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Stolen Magic, by M. J. Putney Book Review | SFReader.com
Stolen Magic, by M. J. Putney Genre: Fantasy Publisher: Del Rey Published: 2005 Review Posted: 10/22/2005 Reviewer Rating:
Reader Rating: Not Rated
Stolen Magic, by M. J. Putney
Book Review by Susie Hawes
Have you read this book?
Stolen Magic, by Mary Jo Putney, reads more like a regency romance than a fantasy. Although there are magical creatures and a system of magic central to the story, the book is plotted like something from Gorgette Hayer. It's a mixture that might have worked had the author paid a bit more attention to logic, but Stolen Magic has too many holes in the plot for this to work.
The central figures are Meg, a lovely young woman in thrall to an evil wizard, and Falconer, the enforcer for the Guardians, a council of magicians that rule Europe's mages, keeping the peace and, by virtue of this, ensuring that mages neither tear up the world in magical duels nor rule the world as tyrants. The villain, Drayton, stands accused of using magic to influence political events in his country. It turns out he is also stealing magic from young, inexperienced mages and taking it for his own, leaving them mindless and helpless. Falconer sneaks into his castle and the evil Drayton turns Falconer into a unicorn. Enter Meg, a mysterious, simple-minded woman who rescues the unicorn then by accident helps him weaken the shape-changing spell so that Falconer can take his human form. In turn Falconer discovers and breaks the spell that keeps Meg simple-minded. He cannot wholly sever the tie to Drayton, nor can she completely free him of the shape changing-spell. Thus begins an interdependence that grows into a deep and lasting romance.
The characters are well developed, but the magic system in this novel is more like a plot device than a logical method of altering reality. Magic only goes so far, just far enough to advance the story, then stops without any real reason for its limitations. The effects are varied and not truly explored to their logical conclusion. The romance is played out as danger mounts, then suddenly the characters take time out from a major attack to converse, or woo. For instance, during an assault by the enemy on the heroine, they stop and make love. This breaks the enemy's hold over the heroine. The enemy stops attacking, instead of pursuing his advantage with a fresh assault, even though the hero and heroine have not wounded him. They finish a leisurely lovemaking scene, then get dressed and go after him. All this on the enemy's turf.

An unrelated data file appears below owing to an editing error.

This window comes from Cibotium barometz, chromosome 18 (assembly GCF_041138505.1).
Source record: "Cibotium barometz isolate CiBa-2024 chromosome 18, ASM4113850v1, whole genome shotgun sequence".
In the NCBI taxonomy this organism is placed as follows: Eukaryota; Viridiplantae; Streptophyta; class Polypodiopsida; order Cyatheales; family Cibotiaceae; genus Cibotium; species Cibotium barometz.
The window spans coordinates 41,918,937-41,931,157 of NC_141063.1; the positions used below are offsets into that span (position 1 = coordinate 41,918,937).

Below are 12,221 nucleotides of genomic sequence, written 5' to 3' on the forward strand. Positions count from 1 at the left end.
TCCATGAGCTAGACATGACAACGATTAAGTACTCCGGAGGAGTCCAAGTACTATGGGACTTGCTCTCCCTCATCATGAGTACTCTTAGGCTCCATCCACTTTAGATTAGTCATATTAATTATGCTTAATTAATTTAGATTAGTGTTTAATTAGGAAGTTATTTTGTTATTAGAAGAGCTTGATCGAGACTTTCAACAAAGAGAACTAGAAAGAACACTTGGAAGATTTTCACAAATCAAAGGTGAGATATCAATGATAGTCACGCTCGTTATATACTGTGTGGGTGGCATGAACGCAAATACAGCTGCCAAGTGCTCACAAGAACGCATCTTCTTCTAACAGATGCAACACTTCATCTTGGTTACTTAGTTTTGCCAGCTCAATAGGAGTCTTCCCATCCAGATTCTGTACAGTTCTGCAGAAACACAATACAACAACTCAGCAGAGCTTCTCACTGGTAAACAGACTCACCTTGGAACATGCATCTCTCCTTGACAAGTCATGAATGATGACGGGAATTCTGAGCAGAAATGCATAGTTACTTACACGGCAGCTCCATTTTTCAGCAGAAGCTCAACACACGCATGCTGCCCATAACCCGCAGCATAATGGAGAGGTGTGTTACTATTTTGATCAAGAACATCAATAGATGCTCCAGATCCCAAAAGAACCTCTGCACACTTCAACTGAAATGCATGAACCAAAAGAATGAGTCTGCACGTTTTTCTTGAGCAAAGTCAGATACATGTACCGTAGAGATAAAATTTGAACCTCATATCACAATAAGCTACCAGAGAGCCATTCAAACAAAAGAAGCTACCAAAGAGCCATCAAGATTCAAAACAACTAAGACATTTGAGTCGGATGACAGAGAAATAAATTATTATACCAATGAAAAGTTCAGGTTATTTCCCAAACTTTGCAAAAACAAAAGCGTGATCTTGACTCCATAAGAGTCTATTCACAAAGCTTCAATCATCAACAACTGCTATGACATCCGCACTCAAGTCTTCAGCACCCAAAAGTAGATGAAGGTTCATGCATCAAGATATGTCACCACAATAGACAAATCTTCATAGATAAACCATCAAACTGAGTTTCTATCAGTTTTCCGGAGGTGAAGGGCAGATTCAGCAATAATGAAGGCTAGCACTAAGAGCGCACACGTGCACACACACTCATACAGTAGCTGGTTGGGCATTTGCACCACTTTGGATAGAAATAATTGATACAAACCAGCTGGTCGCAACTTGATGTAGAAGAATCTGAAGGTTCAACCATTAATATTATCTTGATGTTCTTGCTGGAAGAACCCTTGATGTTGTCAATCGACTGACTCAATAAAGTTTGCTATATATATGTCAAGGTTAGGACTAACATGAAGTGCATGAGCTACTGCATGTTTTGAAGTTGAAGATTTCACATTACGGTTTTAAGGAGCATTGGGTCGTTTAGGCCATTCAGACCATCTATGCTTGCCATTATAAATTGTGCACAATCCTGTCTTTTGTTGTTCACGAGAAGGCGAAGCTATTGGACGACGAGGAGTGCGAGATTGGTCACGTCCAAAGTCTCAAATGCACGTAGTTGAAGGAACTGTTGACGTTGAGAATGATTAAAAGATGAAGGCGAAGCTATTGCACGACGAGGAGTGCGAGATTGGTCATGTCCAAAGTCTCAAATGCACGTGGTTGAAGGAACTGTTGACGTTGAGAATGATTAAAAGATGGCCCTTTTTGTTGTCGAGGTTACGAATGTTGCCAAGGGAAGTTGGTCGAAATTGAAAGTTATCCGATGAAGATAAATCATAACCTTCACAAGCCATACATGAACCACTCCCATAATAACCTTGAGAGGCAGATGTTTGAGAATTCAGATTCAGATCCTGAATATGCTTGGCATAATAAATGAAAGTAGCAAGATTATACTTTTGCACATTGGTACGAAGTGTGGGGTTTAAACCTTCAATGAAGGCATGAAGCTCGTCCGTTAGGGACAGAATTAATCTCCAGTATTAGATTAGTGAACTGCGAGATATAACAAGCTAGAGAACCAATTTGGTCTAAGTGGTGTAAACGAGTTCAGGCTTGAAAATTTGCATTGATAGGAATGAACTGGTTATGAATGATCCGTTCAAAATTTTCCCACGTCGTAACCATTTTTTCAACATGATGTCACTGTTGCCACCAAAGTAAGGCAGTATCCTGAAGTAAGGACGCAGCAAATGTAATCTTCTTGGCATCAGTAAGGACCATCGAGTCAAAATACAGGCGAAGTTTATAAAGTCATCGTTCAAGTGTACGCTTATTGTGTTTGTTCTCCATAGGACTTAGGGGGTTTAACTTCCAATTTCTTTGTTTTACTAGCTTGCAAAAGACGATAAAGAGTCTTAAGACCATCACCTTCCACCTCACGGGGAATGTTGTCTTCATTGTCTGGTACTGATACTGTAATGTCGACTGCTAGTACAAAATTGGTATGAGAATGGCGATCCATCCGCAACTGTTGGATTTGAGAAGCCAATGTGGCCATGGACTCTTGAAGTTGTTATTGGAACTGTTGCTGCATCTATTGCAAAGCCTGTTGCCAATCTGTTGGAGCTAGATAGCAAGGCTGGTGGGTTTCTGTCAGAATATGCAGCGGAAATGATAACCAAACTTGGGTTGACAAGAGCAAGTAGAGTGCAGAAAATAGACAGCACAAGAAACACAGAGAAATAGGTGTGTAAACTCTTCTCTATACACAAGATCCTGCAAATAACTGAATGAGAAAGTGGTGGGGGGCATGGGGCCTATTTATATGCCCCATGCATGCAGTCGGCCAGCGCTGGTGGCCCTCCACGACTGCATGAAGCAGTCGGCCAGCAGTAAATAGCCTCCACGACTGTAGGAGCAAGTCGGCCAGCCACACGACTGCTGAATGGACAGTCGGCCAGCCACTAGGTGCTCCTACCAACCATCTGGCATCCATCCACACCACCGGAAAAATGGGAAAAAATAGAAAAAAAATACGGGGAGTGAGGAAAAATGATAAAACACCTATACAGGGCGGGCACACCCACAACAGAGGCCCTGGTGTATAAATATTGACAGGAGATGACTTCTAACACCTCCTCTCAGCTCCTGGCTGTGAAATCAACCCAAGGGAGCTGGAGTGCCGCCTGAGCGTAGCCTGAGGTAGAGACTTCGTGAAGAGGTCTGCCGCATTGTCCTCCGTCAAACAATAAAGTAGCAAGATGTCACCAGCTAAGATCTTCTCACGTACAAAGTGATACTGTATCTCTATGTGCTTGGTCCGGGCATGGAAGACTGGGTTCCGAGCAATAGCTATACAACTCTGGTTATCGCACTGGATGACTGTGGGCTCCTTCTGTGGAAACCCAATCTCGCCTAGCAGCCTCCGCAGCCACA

Magic, logic and tension take a back stage to romance, regency style. We have passion, colorful imagery and strong character development but the book suffers for lack of consequences to the characters as they stumble their way through one dangerous situation after another, thoroughly distracted by one another and their growing feelings of attraction. Twice the hero attacks the villain, walking right into a trap, and twice he gets out again without taking any real damage.
Hopefully the author will spend a bit more time on plotting in her next book. She has obvious talent and writes a very readable tale, with a good eye for the colors of magic and a good feel for the hearts of the central characters, but the tension can't be maintained when there's little sense of danger. The way the characters can slip in and out of trouble and use magic without considering its limits and side effects, and the way this villain takes the passive role, one can't feel there will be any fallout if the hero and heroine make a mistake.
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